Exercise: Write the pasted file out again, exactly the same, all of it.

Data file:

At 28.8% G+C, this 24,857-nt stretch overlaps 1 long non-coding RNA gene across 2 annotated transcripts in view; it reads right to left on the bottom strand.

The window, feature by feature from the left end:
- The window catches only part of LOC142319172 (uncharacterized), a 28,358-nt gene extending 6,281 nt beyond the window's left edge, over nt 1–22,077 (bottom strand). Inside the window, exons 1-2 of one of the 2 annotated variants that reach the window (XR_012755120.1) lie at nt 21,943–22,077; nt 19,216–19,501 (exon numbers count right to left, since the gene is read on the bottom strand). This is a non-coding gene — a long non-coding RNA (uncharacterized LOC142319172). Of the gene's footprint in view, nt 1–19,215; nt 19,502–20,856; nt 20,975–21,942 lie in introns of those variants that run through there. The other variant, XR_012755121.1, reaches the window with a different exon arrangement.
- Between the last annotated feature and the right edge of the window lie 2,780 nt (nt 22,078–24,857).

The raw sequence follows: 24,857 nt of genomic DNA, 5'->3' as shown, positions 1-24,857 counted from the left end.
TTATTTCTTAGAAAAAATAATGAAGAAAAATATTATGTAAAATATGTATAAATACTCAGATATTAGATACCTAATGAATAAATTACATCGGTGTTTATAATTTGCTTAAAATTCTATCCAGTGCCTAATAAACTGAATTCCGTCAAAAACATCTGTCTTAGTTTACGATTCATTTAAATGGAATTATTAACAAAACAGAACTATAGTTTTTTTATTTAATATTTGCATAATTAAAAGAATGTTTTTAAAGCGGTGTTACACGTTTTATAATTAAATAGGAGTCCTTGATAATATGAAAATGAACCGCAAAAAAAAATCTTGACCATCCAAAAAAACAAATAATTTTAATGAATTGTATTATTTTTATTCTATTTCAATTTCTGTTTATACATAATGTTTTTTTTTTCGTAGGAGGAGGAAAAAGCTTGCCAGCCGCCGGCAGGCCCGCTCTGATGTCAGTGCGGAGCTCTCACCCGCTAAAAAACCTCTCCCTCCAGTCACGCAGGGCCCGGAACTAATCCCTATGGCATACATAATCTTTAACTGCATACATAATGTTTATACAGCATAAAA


At 28.8% G+C, this 24,857-nt stretch overlaps 1 long non-coding RNA gene across 2 annotated transcripts in view; it reads right to left on the bottom strand.

The window, feature by feature from the left end:
- The window catches only part of LOC142319172 (uncharacterized), a 28,358-nt gene extending 6,281 nt beyond the window's left edge, over nt 1–22,077 (bottom strand). Inside the window, exons 1-2 of one of the 2 annotated variants that reach the window (XR_012755120.1) lie at nt 21,943–22,077; nt 19,216–19,501 (exon numbers count right to left, since the gene is read on the bottom strand). This is a non-coding gene — a long non-coding RNA (uncharacterized LOC142319172). Of the gene's footprint in view, nt 1–19,215; nt 19,502–20,856; nt 20,975–21,942 lie in introns of those variants that run through there. The other variant, XR_012755121.1, reaches the window with a different exon arrangement.
- Between the last annotated feature and the right edge of the window lie 2,780 nt (nt 22,078–24,857).

The raw sequence follows: 24,857 nt of genomic DNA, 5'->3' as shown, positions 1-24,857 counted from the left end.
TTATTTCTTAGAAAAAATAATGAAGAAAAATATTATGTAAAATATGTATAAATACTCAGATATTAGATACCTAATGAATAAATTACATCGGTGTTTATAATTTGCTTAAAATTCTATCCAGTGCCTAATAAACTGAATTCCGTCAAAAACATCTGTCTTAGTTTACGATTCATTTAAATGGAATTATTAACAAAACAGAACTATAGTTTTTTTATTTAATATTTGCATAATTAAAAGAATGTTTTTAAAGCGGTGTTACACGTTTTATAATTAAATAGGAGTCCTTGATAATATGAAAATGAACCGCAAAAAAAAATCTTGACCATCCAAAAAAACAAATAATTTTAATGAATTGTATTATTTTTATTCTATTTCAATTTCTGTTTATACATAATGTTTTTTTTTTCGTAGGAGGAGGAAAAAGCTTGCCAGCCGCCGGCAGGCCCGCTCTGATGTCAGTGCGGAGCTCTCACCCGCTAAAAAACCTCTCCCTCCAGTCACGCAGGGCCCGGAACTAATCCCTATGGCATACATAATCTTTAACTGCATACATAATGTTTATACAGCATAAAA